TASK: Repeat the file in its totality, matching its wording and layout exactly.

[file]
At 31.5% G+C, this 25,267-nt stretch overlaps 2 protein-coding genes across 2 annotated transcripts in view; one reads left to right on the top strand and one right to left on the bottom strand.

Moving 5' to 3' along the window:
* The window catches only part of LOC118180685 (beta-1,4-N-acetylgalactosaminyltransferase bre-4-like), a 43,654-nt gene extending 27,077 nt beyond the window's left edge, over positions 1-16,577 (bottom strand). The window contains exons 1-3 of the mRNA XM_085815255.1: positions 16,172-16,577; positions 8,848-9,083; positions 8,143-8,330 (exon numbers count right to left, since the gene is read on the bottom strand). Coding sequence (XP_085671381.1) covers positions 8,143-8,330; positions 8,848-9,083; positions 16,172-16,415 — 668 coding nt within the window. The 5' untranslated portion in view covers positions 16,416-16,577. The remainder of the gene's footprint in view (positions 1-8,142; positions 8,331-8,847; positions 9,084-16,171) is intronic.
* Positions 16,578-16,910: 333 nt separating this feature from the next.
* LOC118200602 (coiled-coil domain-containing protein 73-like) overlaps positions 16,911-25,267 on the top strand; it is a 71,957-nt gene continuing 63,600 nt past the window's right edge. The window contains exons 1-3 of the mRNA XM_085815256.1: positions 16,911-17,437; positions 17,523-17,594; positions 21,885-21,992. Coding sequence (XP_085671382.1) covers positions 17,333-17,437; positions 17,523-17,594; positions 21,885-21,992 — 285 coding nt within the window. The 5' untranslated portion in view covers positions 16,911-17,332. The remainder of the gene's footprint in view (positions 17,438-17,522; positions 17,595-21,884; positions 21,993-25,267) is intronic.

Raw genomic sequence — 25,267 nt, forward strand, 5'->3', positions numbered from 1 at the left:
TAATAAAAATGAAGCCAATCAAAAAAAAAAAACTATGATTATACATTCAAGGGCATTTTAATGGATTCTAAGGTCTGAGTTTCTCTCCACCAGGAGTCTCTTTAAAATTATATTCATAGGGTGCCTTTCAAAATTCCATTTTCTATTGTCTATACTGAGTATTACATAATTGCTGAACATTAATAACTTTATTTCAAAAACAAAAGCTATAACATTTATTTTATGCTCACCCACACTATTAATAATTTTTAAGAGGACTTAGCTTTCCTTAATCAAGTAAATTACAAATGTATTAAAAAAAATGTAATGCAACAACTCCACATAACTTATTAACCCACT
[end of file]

At 31.5% G+C, this 25,267-nt stretch overlaps 2 protein-coding genes across 2 annotated transcripts in view; one reads left to right on the top strand and one right to left on the bottom strand.

Moving 5' to 3' along the window:
* The window catches only part of LOC118180685 (beta-1,4-N-acetylgalactosaminyltransferase bre-4-like), a 43,654-nt gene extending 27,077 nt beyond the window's left edge, over positions 1-16,577 (bottom strand). The window contains exons 1-3 of the mRNA XM_085815255.1: positions 16,172-16,577; positions 8,848-9,083; positions 8,143-8,330 (exon numbers count right to left, since the gene is read on the bottom strand). Coding sequence (XP_085671381.1) covers positions 8,143-8,330; positions 8,848-9,083; positions 16,172-16,415 — 668 coding nt within the window. The 5' untranslated portion in view covers positions 16,416-16,577. The remainder of the gene's footprint in view (positions 1-8,142; positions 8,331-8,847; positions 9,084-16,171) is intronic.
* Positions 16,578-16,910: 333 nt separating this feature from the next.
* LOC118200602 (coiled-coil domain-containing protein 73-like) overlaps positions 16,911-25,267 on the top strand; it is a 71,957-nt gene continuing 63,600 nt past the window's right edge. The window contains exons 1-3 of the mRNA XM_085815256.1: positions 16,911-17,437; positions 17,523-17,594; positions 21,885-21,992. Coding sequence (XP_085671382.1) covers positions 17,333-17,437; positions 17,523-17,594; positions 21,885-21,992 — 285 coding nt within the window. The 5' untranslated portion in view covers positions 16,911-17,332. The remainder of the gene's footprint in view (positions 17,438-17,522; positions 17,595-21,884; positions 21,993-25,267) is intronic.

Raw genomic sequence — 25,267 nt, forward strand, 5'->3', positions numbered from 1 at the left:
TAATAAAAATGAAGCCAATCAAAAAAAAAAAACTATGATTATACATTCAAGGGCATTTTAATGGATTCTAAGGTCTGAGTTTCTCTCCACCAGGAGTCTCTTTAAAATTATATTCATAGGGTGCCTTTCAAAATTCCATTTTCTATTGTCTATACTGAGTATTACATAATTGCTGAACATTAATAACTTTATTTCAAAAACAAAAGCTATAACATTTATTTTATGCTCACCCACACTATTAATAATTTTTAAGAGGACTTAGCTTTCCTTAATCAAGTAAATTACAAATGTATTAAAAAAAATGTAATGCAACAACTCCACATAACTTATTAACCCACT